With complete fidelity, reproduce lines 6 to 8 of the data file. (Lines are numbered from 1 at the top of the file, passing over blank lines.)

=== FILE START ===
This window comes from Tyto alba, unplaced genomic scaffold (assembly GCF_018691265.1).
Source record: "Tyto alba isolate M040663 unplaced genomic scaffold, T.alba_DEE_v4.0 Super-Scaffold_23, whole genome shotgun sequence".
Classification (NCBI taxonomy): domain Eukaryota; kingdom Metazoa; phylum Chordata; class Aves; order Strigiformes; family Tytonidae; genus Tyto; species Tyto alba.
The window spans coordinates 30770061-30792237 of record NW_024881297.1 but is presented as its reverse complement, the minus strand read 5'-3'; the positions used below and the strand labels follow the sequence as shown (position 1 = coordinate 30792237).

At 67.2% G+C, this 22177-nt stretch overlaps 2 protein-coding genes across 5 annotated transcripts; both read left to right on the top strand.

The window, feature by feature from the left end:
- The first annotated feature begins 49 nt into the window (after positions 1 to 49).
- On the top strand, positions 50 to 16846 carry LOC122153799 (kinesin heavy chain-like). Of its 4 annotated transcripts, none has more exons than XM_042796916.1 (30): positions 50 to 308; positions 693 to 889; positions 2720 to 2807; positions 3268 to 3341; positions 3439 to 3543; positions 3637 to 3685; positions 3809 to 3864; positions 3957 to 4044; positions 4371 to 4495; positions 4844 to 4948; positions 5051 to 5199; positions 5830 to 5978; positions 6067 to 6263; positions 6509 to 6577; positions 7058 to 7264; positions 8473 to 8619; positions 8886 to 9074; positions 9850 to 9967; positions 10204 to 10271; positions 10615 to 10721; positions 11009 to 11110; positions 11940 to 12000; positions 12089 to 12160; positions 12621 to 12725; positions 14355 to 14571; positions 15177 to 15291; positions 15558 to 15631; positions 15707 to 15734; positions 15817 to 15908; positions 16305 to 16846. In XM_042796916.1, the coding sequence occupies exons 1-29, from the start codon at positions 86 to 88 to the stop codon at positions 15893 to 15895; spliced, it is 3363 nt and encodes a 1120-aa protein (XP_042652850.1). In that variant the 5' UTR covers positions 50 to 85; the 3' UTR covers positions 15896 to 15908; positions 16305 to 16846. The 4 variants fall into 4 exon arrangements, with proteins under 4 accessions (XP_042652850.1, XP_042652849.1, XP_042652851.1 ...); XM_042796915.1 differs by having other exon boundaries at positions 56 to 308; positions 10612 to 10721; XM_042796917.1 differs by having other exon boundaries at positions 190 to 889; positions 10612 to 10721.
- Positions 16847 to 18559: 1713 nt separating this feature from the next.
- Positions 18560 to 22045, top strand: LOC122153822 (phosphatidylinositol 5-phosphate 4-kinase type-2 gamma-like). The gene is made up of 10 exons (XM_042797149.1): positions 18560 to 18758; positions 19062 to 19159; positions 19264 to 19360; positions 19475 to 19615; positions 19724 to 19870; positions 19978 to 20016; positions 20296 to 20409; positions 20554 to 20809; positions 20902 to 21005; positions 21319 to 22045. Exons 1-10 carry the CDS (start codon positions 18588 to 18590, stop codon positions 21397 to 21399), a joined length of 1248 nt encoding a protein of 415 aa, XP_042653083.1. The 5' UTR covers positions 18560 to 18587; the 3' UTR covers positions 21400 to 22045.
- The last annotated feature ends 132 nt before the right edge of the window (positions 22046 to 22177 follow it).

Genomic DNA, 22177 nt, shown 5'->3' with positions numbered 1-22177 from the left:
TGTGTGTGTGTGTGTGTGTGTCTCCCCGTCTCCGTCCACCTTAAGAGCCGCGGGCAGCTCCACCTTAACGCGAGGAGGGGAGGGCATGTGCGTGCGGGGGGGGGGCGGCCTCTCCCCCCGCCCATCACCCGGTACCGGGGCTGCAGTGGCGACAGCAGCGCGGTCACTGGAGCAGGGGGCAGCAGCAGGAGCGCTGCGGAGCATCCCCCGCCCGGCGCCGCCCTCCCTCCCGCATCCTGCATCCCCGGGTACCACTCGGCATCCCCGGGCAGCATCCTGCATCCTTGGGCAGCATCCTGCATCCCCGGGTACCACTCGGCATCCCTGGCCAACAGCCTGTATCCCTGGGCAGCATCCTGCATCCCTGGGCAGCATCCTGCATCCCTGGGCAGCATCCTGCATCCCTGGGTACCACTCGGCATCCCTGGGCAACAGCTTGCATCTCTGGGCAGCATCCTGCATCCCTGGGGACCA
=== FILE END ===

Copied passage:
The window, feature by feature from the left end:
- The first annotated feature begins 49 nt into the window (after positions 1 to 49).
- On the top strand, positions 50 to 16846 carry LOC122153799 (kinesin heavy chain-like). Of its 4 annotated transcripts, none has more exons than XM_042796916.1 (30): positions 50 to 308; positions 693 to 889; positions 2720 to 2807; positions 3268 to 3341; positions 3439 to 3543; positions 3637 to 3685; positions 3809 to 3864; positions 3957 to 4044; positions 4371 to 4495; positions 4844 to 4948; positions 5051 to 5199; positions 5830 to 5978; positions 6067 to 6263; positions 6509 to 6577; positions 7058 to 7264; positions 8473 to 8619; positions 8886 to 9074; positions 9850 to 9967; positions 10204 to 10271; positions 10615 to 10721; positions 11009 to 11110; positions 11940 to 12000; positions 12089 to 12160; positions 12621 to 12725; positions 14355 to 14571; positions 15177 to 15291; positions 15558 to 15631; positions 15707 to 15734; positions 15817 to 15908; positions 16305 to 16846. In XM_042796916.1, the coding sequence occupies exons 1-29, from the start codon at positions 86 to 88 to the stop codon at positions 15893 to 15895; spliced, it is 3363 nt and encodes a 1120-aa protein (XP_042652850.1). In that variant the 5' UTR covers positions 50 to 85; the 3' UTR covers positions 15896 to 15908; positions 16305 to 16846. The 4 variants fall into 4 exon arrangements, with proteins under 4 accessions (XP_042652850.1, XP_042652849.1, XP_042652851.1 ...); XM_042796915.1 differs by having other exon boundaries at positions 56 to 308; positions 10612 to 10721; XM_042796917.1 differs by having other exon boundaries at positions 190 to 889; positions 10612 to 10721.